For anyone struggling daily against alcohol and substance abuse, no story can be more heartening than the fall and rise of Jerry Bailey.
In the beginning, when his thirst for alcohol led to long, unhappy nights that blurred into unproductive days, he appeared to be another average jockey eking out a living with equally ordinary mounts. When he finally tired of having his life ruled by drink, when he grew weary of the argumentative denials that shoved loved ones away, when he had enough of mediocrity and committed himself to sobriety with the help of Alcoholics Anonymous, he was transformed.
Raging arguments with his wife, Suzee, gave way to the love that always brought them back to each other. Now that hangovers no longer dominated his mornings, he awoke with energy and determination, eager to prove he was worthy of live mounts and could make the difference in the slight margins that typically separate winners from also-rans.
“Sobriety let the better side of Jerry Bailey, the kinder side, shine through,” Bailey said. “And I was able to get those mounts that I wanted.”
The physical gifts of the Dallas native combined with his intelligence and preparedness to elevate him into one of the greatest jockeys of any era with 5,892 wins and more than $295 million in earnings in a career that stretched from 1974-2006. He won six Triple Crown races, taking the Kentucky Derby, Preakness, and Belmont Stakes twice each.
He brought home 15 winners in the Breeders’ Cup World Championships. He was honored with the Eclipse Award as the outstanding jockey in North America an unprecedented seven times. He was inducted into the Racing Hall of Fame in 1995.
Bailey thinks he won many a race before they entered the starting gate. He prided himself of being ready for anything and everything in a delightfully unpredictable sport in which anything and everything regularly occurs.
“I not only handicapped horses. I handicapped riders,” he said. “I felt I knew what any rider would do in any situation. Granted, I might have been wrong sometimes. But I was right a lot more than I was wrong.”
His pursuit of success in the Kentucky Derby illustrates the complexity of that quest. As his reputation as a big-money rider grew, owners all but lined up to offer him their top 3-year-olds on the first Saturday in May. Making the correct choice was not easy.
“I won two,” Bailey said of his triumphs with Sea Hero in 1993 and Grindstone in 1996. “I chose wrong four times. Four horses I chose not to ride went on to win.”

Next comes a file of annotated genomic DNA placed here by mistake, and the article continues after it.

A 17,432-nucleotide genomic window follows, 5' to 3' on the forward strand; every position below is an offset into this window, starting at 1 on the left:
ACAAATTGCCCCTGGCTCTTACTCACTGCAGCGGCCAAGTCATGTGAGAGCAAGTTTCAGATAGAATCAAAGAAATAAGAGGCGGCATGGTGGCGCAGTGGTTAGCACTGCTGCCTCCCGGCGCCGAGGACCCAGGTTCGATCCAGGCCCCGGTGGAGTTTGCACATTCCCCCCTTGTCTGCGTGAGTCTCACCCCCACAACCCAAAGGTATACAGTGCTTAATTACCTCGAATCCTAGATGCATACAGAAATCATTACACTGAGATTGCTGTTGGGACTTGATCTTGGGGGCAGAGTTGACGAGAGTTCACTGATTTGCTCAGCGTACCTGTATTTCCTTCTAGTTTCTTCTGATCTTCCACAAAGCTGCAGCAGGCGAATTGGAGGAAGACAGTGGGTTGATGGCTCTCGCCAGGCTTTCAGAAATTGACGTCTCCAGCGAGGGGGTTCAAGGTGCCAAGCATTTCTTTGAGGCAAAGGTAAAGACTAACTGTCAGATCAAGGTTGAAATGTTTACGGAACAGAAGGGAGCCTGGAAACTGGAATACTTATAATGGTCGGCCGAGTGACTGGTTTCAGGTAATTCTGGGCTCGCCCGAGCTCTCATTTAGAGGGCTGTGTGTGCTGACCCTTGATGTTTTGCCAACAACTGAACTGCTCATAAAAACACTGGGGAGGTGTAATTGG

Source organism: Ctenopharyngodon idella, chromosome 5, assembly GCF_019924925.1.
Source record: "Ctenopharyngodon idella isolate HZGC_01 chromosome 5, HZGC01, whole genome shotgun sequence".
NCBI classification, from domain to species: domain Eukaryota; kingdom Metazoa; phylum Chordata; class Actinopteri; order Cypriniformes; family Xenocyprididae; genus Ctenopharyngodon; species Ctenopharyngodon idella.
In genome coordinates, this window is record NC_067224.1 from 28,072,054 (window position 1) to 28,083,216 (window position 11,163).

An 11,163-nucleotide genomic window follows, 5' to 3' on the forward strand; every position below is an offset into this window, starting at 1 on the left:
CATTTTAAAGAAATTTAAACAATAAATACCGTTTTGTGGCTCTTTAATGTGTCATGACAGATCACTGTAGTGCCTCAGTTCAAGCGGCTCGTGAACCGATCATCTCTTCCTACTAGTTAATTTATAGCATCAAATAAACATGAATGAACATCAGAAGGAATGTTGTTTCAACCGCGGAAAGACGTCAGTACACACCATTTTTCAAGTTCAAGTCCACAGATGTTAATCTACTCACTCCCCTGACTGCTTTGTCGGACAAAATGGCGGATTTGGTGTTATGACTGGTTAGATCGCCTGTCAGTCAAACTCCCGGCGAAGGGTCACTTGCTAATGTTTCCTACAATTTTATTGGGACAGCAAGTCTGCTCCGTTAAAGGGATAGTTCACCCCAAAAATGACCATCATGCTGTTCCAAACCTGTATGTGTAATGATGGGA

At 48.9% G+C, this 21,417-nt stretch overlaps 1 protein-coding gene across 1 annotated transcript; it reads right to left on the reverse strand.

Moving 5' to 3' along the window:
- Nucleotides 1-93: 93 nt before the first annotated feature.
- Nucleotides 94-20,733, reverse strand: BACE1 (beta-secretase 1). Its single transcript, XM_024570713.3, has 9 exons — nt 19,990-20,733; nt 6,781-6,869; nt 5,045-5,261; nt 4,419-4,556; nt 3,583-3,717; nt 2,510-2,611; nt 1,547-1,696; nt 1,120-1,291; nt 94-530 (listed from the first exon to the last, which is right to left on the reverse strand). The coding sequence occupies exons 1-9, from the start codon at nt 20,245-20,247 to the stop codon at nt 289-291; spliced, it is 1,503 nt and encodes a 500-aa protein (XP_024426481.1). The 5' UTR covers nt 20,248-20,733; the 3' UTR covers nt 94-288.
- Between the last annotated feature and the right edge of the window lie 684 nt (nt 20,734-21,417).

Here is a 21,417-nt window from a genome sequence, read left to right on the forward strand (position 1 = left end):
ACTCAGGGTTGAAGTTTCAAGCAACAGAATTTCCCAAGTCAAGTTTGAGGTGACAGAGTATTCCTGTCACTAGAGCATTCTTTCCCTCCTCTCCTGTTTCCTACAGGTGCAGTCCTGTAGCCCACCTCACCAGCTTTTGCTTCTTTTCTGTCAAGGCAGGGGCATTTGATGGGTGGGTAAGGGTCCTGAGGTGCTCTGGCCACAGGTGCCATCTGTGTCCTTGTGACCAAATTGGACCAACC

The difficulty of winning the Derby only deepened Bailey’s appreciation for an event that causes many to push the pause button on their lives for two electrifying minutes.
“It’s so hard to win. That’s why it’s so special,” he said. “You have to have luck. Your horse has to be on his game. You, as a rider, have to be flawless.”
It seemed that the biggest of races allowed Bailey to take his game to an even higher level. Of his 15 Breeders’ Cup wins, five came in the Classic. Three of those occurred in successive years, from 1993-’95. He took the Dubai World Cup an unprecedented four times, in 1996, 1997, 2001, and 2002.
He lists the inaugural running of the World Cup — and his triumph with Cigar on an international stage half a world away — as one of his finest accomplishments.
“It was for America,” he said. “That was as close as I could ever get to being in an Olympiad.”
It was a fitting outcome, for Bailey embodies what America stands for: hope, opportunity and the unwavering belief that dreams can come true no matter how hard the ride.
- Bailey wrote his autobiography “Against the Odds: Riding for My Life,” with the author of this article. The book was published in 1995.
- He followed Bill Shoemaker as Jockeys’ Guild President from 1989-’96.
- He helped to introduce the flak jacket as a critical piece of equipment in helping to keep jockeys safe and places that among his most significant contributions to the sport.
- After his retirement, Bailey immediately established himself as a top racing analyst.
- Bailey wrestled in high school because he was not big enough to play football.